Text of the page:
8.8 Paul Krugman in the Times: “The most important thing we need is sharply increased public investment in everything from energy to transportation to wastewater treatment. How should we pay for this investment? We shouldn’t — not now, or any time soon. Right now there is an overwhelming case for more government borrowing. Investing more in infrastructure would clearly make us richer. Meanwhile, the federal government can borrow at incredibly low interest rates: 10-year, inflation-protected bonds yielded just 0.09 percent on Friday. . . .this investment might well pay for itself even in purely fiscal terms. How so? Spending more now would mean a bigger economy later, which would mean more tax revenue. This additional revenue would probably be larger than any rise in future interest payments.”
8.8 Daniel Drezner in the Post: “Hillary Clinton might be a good leader, but she is not a conventionally great politician. When she has to lie — which, again, is not all that often — she doesn’t look good doing it. In contrast to Trump, she’s painfully aware of her relationship with the truth. Between Clinton and Trump, Clinton is the bigger and badder liar — but that’s because Clinton cares enough about the truth to know a lie when she tells one.’’
8.8 Ibtihaj Muhammad, female American Muslim Olympic fencer, on CNN: “I think Trump’s words are very dangerous. When these types of comments are made, no one thinks about how they really affect people. I’m African-American. I don’t have another home to go to. My family was born here. I was born here. I’ve grown up in Jersey. All my family’s from Jersey. It’s like, well, where do we go?”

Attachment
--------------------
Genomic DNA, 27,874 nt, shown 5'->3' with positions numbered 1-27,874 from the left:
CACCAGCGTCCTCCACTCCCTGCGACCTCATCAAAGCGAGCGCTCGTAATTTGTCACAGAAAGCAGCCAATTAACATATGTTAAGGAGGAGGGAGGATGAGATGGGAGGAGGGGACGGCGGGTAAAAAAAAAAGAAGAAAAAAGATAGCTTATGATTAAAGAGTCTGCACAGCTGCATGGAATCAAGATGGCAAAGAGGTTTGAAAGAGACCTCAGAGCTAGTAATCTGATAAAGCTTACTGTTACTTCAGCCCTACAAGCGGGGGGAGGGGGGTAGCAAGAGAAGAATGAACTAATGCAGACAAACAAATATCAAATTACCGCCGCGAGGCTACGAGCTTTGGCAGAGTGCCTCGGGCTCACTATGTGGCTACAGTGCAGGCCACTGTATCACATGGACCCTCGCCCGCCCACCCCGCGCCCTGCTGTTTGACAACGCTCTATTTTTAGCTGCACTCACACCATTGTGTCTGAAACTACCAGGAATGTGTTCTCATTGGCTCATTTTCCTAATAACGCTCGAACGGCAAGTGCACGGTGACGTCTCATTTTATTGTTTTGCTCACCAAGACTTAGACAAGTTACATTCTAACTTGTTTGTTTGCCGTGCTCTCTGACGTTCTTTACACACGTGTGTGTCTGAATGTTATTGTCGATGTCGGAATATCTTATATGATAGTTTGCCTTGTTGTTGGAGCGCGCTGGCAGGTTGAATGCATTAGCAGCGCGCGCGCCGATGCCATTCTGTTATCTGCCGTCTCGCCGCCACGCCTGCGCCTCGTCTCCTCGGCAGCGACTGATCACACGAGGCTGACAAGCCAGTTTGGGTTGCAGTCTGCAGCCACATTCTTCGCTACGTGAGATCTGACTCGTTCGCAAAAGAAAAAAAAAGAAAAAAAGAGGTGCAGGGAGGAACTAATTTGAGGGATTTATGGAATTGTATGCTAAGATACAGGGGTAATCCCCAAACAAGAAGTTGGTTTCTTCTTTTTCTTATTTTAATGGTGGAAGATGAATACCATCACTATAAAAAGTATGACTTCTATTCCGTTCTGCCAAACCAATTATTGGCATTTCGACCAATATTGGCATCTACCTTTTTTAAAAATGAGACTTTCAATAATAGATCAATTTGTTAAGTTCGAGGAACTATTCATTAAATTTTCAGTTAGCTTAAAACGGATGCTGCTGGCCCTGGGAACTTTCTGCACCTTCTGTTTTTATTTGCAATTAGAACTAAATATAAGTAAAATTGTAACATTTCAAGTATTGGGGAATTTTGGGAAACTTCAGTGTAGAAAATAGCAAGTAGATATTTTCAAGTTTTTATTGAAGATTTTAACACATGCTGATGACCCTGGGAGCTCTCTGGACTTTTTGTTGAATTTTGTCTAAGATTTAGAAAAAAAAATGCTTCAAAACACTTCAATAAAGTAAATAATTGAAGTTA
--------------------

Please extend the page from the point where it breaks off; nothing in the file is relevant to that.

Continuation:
8.8 James Hamblin in The Atlantic: “To suggest that straight, stereotypically masculine men are in any way marginalized in American society—much less to compare their perceived plight to that of homosexual Americans a decade ago—is, by objective measures, absurd. Still the foundation of Trump’s base is white men without a degree. The dominance of white men is being challenged on many fronts, including the code by which they fraternized with and identified one another. If their dominance is shrinking, it is a regression toward parity, an undoing of entrenched inequality, but not an outright attack. Not oppression. The fact that Trumps impetuousness and thoughtlessness are rewarded rather than punished only further evidence the boys-will-be-boys system. His weakness is not in “speaking without thinking,” as apologists have offered, but in being unable not to speak when challenged. Trump is both a product of a masculine culture and a beneficiary of its musky tenets. Rather than criticize him or lose faith, his fans forgive and apologize for his words.